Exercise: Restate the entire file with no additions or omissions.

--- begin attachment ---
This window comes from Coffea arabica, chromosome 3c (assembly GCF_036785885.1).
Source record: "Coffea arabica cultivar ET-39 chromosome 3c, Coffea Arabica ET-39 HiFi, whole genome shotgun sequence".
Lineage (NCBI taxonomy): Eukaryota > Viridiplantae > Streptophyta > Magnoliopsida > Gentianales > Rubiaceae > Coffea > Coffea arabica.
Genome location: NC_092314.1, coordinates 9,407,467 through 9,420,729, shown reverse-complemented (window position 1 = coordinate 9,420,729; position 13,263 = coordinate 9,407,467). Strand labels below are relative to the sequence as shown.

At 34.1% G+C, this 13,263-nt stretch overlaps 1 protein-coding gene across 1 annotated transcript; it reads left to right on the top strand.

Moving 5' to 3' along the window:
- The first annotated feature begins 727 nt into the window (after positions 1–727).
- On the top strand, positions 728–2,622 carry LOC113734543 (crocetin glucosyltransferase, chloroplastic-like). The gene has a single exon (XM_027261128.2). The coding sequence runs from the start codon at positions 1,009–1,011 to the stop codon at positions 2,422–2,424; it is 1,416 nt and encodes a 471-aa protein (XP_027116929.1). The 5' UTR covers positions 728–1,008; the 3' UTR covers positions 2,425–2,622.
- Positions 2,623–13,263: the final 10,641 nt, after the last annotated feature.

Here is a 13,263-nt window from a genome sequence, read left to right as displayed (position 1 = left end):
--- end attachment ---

This window comes from Coffea arabica, chromosome 3c (assembly GCF_036785885.1).
Source record: "Coffea arabica cultivar ET-39 chromosome 3c, Coffea Arabica ET-39 HiFi, whole genome shotgun sequence".
Lineage (NCBI taxonomy): Eukaryota > Viridiplantae > Streptophyta > Magnoliopsida > Gentianales > Rubiaceae > Coffea > Coffea arabica.
Genome location: NC_092314.1, coordinates 9,407,467 through 9,420,729, shown reverse-complemented (window position 1 = coordinate 9,420,729; position 13,263 = coordinate 9,407,467). Strand labels below are relative to the sequence as shown.

At 34.1% G+C, this 13,263-nt stretch overlaps 1 protein-coding gene across 1 annotated transcript; it reads left to right on the top strand.

Moving 5' to 3' along the window:
- The first annotated feature begins 727 nt into the window (after positions 1–727).
- On the top strand, positions 728–2,622 carry LOC113734543 (crocetin glucosyltransferase, chloroplastic-like). The gene has a single exon (XM_027261128.2). The coding sequence runs from the start codon at positions 1,009–1,011 to the stop codon at positions 2,422–2,424; it is 1,416 nt and encodes a 471-aa protein (XP_027116929.1). The 5' UTR covers positions 728–1,008; the 3' UTR covers positions 2,425–2,622.
- Positions 2,623–13,263: the final 10,641 nt, after the last annotated feature.

Here is a 13,263-nt window from a genome sequence, read left to right as displayed (position 1 = left end):